MA Design and Environment graduate on her work and experience at Goldsmiths

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Genine setting up her space at the graduation show

Genine Ching Loo is a 2014 graduate of our MA course in Design and Environment; back in September, at the MA graduation show “NOT THIS”, we interviewed her about her work and her study experience here at Goldsmiths, for an upcoming print brochure on MA Design programmes. Here are some fragments of the interview:

“What kind of design work do you do? What’s it about, who is it for?

In summary, my interests are in the intersection of ‘culture’ and ‘nature’, and this manifests in different ways. In one of my projects, for example, I looked at using a phone app to improve relationships with house plants. In others, I focus on patterns of consumption and their impact in social and ecological environment. Food seems to be a recurring motif in my work! (And life.)

How did you end up studying at Goldsmiths?
Well Goldsmiths is a famous college for art and design, so to be honest I didn’t look far when I was choosing colleges. I knew I wanted to study sustainable design, and when I read the course description for Design & Environment I was intrigued by its approach which seemed to combine philosophical debate, sociological research and practical design experience. That seemed like a good mix to me!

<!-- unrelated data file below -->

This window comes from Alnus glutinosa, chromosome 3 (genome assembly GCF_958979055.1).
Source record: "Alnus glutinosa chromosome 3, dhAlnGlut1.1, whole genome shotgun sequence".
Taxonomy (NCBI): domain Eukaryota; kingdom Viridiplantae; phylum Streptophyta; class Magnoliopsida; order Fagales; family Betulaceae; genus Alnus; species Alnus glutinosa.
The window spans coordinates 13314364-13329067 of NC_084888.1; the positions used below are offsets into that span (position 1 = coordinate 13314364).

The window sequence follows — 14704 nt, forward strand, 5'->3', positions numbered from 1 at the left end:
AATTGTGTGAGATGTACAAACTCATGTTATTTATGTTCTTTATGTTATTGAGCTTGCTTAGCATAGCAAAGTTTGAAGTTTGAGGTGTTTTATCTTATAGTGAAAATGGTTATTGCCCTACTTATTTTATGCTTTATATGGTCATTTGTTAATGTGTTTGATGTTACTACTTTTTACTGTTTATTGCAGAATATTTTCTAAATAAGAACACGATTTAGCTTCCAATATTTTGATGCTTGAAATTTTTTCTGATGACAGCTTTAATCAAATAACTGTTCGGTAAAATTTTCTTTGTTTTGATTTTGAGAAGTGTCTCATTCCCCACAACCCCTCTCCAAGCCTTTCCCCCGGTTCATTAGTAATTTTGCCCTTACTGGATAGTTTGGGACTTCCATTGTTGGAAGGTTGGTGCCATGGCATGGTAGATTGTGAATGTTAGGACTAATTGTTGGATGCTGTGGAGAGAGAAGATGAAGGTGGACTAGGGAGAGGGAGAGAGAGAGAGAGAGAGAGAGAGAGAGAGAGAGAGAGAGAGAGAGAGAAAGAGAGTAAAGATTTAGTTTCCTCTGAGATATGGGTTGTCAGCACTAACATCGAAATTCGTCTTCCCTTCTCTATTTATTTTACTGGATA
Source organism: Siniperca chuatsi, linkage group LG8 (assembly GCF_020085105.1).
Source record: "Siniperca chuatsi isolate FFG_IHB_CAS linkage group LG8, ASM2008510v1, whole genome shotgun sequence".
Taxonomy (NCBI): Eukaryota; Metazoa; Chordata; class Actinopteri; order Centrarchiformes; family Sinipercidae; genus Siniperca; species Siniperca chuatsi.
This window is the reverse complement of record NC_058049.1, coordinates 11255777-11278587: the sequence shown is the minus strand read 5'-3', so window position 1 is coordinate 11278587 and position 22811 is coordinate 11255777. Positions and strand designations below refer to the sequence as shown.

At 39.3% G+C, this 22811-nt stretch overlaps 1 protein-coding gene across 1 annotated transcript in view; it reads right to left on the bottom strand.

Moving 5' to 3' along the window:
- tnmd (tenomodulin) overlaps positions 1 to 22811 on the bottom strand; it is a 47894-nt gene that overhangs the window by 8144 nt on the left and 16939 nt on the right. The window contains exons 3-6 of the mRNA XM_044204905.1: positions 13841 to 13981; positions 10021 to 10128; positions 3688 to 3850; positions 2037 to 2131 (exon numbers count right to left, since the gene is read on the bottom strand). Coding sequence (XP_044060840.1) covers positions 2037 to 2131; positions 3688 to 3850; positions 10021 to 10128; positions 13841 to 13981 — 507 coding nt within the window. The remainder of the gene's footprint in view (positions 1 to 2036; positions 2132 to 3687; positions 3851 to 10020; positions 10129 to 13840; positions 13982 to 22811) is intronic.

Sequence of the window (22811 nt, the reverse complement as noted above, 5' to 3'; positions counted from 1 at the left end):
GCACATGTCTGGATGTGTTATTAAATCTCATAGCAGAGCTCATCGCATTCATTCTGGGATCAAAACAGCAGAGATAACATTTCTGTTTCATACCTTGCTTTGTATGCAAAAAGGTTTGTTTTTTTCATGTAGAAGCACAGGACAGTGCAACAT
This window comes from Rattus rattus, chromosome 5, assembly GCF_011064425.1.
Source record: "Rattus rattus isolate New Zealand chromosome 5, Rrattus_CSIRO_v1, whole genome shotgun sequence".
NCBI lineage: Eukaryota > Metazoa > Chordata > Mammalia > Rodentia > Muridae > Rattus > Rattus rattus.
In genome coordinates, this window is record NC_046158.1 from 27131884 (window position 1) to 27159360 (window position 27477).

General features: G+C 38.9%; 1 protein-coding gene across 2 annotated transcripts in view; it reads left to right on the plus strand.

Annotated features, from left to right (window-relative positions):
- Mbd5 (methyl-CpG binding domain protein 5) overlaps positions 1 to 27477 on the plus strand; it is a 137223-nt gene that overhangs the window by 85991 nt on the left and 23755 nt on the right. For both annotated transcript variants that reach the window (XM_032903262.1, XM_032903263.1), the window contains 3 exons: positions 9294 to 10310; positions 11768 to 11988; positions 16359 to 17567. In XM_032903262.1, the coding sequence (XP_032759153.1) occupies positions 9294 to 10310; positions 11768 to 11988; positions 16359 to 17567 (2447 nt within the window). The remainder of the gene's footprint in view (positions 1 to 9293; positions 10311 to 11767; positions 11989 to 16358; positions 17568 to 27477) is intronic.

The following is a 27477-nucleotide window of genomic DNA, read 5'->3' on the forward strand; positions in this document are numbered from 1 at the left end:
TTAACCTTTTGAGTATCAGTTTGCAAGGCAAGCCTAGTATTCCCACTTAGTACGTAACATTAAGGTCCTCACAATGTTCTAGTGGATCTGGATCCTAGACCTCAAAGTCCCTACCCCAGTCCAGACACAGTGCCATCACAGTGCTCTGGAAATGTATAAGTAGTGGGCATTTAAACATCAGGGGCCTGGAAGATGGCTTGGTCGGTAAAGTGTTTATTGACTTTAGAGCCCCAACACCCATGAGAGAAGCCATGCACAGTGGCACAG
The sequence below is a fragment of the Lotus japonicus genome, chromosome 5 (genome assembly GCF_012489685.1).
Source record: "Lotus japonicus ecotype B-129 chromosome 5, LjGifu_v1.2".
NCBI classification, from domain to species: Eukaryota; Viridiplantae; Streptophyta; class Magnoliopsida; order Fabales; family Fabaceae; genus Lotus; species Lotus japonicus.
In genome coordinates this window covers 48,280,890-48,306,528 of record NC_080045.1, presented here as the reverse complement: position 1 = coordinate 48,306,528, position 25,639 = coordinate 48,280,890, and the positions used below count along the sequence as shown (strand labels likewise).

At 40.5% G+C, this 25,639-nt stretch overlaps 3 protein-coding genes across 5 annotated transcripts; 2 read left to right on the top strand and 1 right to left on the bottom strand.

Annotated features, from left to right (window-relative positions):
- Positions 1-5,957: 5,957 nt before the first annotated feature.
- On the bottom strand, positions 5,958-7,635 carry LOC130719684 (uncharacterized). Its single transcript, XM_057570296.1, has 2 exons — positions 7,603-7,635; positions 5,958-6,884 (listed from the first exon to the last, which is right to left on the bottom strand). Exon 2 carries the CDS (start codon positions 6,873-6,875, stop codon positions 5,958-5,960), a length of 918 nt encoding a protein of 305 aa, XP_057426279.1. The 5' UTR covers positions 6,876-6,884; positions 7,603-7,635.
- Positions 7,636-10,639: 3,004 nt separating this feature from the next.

Genine's work at the show
Genine’s exhibition at the show

How did your work evolve over the course of your MA?
I started the course hoping to learn about clever technical solutions to environmental issues. When it became clear that so-called “environmental issues” cannot be as simplistically dealt with as I thought, I started to rethink my entire perception and approach to design, as well as my design processes.”

So what has Genine been up to since the graduation show?

“I stayed on in the UK after the course to involve myself in some pretty cool projects – I was working with some researchers on a project to turn local food waste into biogas and a digestate. My role was to carry out trials for the use of the digestate as fertiliser, to see if there’s any viability in commercialising it. I also worked once a week on an urban farm that supplies the local community with an organic mixed salad and veg box. Then before I left UK for Singapore, I spent a month on an organic farm in Devon. My final project for Goldsmiths was on sustainable and ethical food production and consumption, and that led me to find these projects! I guess learning and research doesn’t stop at the submission date, and UK is awesome because there are so many opportunities for such involvements. Apart from that, I also wanted to further my design skills, so I was also designing a temple garden for a design charity, and we came up with a landscape design for their temple grounds.”

You can see some of Genine’s work on her website.